Good Night, and Good Luck. / Доброй ночи и удачи. / Доброй ночи и удачи.
Режиссер: George Clooney
Продюсер: George Clooney (written by) &, Grant Heslov (written by)
Год выпуска: 2005
Актеры: David Strathairn (as Edward R. Murrow), Robert Downey Jr. (as Joe Wershba), Patricia Clarkson (as Shirley Wershba), Ray Wise (as Don Hollenbeck), Frank Langella (as William Paley), Jeff Daniels (as Sig Mickelson), George Clooney (as Fred Friendly), Tate Donovan (as Jesse Zousmer), Thomas McCarthy (as Palmer Williams (as Tom McCarthy)), Matt Ross (as Eddie Scott), Reed Diamond (as John Aaron), Robert John Burke (as Charlie Mack), Grant Heslov (as Don Hewitt), Alex Borstein (as Natalie), Rose Abdoo (as Millie Lerner)
Описание: 1950 год. Тележурналистика только встает на ноги. Фильм рассказывает о реальном конфликте между тележурналистом Эдвардом Р. Мурроу и сенатором Джозефом МакКарти. Чтобы рассказать всю правду народу, Мурроу и его преданная команда, во главе с продюсером Фредом Френдли и Джо Вершба, преодолевая давление со стороны корпорации и спонсоров, пытаются узнать к какой грязной тактике и лжи прибегал МаКарти во время его "охоты на коммунистических ведьм". Открытая вражда журналистов и сенатора становится еще более напряженной, когда МаКарти обвиняет Мурроу в том, что тот сам является коммунистом.
Рецензии: I've had the "Edward R. Murrow" Collection from CBS for years and have enjoyed watching it's biography of Murrow, the complete Milo Radulovich, McCarthy and Annie Lee Moss shows many times. I'm sure George Clooney must have these as well as he used the actual footage extensively in his fine drama "Good Night and Good Luck". As a previous poster said, by concentrating on what was actually presented, Clooney is able to focus on the ethical issues that were the real substance of the broadcasts, rather than the tragicomic personalities involved. He wants us to see that the same issues are in our lives today, (Clooney has had his own battles with would-be modern McCarthys like Bill O'Reilly), but he isn't going to force the issue. He's doing exactly what Murrow and Friendly did with the McCarthy broadcast: using the actual record to tell the story.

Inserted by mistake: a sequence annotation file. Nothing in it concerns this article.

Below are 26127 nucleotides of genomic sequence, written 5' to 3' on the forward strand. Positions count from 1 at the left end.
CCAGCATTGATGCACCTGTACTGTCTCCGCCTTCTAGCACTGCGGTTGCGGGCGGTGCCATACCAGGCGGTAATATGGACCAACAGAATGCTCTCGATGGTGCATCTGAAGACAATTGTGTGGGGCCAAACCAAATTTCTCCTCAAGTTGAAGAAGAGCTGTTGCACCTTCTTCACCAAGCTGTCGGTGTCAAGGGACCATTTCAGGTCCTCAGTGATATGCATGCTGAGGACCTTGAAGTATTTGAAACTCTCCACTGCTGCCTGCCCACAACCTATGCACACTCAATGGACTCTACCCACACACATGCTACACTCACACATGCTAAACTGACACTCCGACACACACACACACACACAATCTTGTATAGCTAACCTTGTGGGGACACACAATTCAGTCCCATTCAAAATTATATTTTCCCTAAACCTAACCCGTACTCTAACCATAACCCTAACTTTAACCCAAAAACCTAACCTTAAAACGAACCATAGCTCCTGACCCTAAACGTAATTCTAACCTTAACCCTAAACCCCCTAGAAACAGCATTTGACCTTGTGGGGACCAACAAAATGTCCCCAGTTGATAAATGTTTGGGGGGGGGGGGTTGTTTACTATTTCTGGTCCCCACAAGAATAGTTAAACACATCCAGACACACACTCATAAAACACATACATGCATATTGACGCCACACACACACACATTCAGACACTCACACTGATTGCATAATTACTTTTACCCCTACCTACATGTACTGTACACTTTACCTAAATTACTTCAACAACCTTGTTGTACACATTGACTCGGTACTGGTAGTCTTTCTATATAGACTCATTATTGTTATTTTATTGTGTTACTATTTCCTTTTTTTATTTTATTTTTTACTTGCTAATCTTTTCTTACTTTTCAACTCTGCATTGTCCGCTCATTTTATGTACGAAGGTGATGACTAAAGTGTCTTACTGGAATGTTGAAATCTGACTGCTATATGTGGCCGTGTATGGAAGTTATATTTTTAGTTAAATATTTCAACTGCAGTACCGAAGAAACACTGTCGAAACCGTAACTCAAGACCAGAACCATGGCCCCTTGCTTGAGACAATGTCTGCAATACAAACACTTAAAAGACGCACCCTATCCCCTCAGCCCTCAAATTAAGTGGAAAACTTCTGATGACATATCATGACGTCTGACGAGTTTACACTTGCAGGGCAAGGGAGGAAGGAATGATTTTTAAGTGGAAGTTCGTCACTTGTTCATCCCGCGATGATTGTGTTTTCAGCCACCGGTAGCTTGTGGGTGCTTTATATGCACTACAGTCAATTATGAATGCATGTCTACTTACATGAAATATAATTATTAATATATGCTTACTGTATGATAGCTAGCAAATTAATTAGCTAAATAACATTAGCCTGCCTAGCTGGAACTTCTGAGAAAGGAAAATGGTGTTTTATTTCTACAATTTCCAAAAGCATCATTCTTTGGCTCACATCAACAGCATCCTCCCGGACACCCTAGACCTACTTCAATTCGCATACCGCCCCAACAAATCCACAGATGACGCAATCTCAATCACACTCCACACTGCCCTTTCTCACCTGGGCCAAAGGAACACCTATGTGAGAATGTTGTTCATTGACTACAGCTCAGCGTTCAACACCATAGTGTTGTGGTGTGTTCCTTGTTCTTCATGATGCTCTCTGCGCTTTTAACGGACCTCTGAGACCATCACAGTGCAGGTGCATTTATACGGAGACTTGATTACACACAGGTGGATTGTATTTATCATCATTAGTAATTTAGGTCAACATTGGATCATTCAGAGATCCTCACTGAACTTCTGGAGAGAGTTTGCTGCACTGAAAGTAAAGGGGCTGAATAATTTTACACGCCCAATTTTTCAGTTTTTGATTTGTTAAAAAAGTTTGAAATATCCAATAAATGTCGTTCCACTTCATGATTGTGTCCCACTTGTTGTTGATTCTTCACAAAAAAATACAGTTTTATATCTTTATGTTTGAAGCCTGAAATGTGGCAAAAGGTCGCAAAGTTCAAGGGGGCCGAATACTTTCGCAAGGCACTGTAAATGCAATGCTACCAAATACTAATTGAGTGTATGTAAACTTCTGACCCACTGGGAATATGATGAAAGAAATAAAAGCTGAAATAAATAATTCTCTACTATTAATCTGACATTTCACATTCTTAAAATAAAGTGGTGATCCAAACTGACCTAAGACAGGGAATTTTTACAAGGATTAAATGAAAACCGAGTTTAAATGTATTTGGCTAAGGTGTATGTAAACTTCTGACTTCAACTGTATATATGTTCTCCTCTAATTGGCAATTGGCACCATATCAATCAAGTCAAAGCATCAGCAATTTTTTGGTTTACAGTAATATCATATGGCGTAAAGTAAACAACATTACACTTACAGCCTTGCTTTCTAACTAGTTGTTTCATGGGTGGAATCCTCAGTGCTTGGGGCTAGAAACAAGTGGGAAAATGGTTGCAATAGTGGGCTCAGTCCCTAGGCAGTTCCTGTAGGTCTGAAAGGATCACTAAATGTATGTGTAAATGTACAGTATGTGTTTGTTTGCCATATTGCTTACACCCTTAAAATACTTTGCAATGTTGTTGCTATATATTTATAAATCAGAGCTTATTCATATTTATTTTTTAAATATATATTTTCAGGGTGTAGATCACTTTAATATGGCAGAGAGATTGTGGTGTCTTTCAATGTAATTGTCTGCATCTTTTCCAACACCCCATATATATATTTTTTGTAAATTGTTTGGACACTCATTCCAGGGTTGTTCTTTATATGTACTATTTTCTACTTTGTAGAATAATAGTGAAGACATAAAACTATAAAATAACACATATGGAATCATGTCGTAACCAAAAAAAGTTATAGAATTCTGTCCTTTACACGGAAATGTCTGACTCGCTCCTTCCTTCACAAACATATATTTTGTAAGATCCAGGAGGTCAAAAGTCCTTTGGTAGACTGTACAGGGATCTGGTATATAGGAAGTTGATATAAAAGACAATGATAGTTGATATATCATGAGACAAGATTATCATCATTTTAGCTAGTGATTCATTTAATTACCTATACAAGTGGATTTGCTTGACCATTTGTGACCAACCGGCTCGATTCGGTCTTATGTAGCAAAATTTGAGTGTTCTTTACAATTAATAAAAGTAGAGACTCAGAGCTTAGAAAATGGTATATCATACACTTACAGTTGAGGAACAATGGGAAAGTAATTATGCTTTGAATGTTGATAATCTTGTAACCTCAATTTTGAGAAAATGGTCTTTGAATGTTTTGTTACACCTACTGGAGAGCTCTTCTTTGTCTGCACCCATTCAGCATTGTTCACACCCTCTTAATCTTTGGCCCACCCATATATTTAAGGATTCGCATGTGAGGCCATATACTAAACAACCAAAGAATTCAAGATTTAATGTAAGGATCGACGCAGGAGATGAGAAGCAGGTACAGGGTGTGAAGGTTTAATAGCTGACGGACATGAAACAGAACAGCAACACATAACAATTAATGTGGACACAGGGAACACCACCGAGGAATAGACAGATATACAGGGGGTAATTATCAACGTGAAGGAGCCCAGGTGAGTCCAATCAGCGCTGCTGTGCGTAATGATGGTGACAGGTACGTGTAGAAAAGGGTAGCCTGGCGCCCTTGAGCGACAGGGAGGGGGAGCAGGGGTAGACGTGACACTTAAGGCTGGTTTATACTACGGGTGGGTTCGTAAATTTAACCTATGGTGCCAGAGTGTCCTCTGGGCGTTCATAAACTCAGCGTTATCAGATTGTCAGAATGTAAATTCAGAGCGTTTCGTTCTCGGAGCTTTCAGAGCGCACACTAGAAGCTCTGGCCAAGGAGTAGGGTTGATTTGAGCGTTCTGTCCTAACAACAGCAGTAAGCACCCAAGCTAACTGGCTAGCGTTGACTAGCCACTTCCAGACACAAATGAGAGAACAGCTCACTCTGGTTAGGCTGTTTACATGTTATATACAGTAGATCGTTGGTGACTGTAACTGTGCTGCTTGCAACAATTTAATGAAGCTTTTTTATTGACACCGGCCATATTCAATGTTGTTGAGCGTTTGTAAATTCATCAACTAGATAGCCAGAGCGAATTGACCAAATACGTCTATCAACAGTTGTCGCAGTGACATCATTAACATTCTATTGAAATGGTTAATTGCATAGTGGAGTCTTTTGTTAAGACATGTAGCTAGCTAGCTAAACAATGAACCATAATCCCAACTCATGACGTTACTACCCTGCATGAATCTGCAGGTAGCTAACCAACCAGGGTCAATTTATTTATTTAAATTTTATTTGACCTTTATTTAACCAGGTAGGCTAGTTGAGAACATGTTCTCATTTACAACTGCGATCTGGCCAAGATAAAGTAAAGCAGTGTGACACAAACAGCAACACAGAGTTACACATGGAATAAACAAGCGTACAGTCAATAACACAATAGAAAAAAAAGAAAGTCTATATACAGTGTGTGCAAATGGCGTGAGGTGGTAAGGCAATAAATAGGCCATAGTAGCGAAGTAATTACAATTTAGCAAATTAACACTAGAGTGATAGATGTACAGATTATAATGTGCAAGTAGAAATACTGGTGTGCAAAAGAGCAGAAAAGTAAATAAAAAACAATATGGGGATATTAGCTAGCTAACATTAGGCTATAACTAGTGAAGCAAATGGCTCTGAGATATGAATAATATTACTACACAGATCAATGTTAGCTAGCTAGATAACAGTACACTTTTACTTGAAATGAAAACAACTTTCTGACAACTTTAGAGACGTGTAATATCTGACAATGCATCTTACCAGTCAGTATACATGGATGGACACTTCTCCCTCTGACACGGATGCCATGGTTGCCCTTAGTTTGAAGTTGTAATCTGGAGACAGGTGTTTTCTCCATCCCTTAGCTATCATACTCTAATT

There are minor, but significant embellishments, mostly an impressive cast of actors who can tell us more with one look than an entire speech. Leading the way is David Straithairn as Murrow. Except for possessing a higher pitched voice than the original, he's got his man down cold. I would pick Frank Langella as William Paley, here presented as a man with ideals but who is rooted in the realities of business, the sort of guy who has to make the tough decisions the idealists like Murrow don't have to or want to deal with. Then there is Ray Wise as the vulnerable Don Hollenbeck, who was one of the co-creators of "You Are There", a program this film somewhat resembles. He wound up being "there" when he didn't really want to be.
What really enhances the show is the black and white photography, (actually, according to the notes, it was "The film was shot on color film on a grayscale set, then color-corrected in post" – whatever that means). Not only does it heighten the drama, (magazine photographers, in the days when they had a choice, said "black and white for drama, color for excitement"), but the tremendous resolution seems to bring out each furrow and poor on each person's face, allowing the viewer to see into their souls.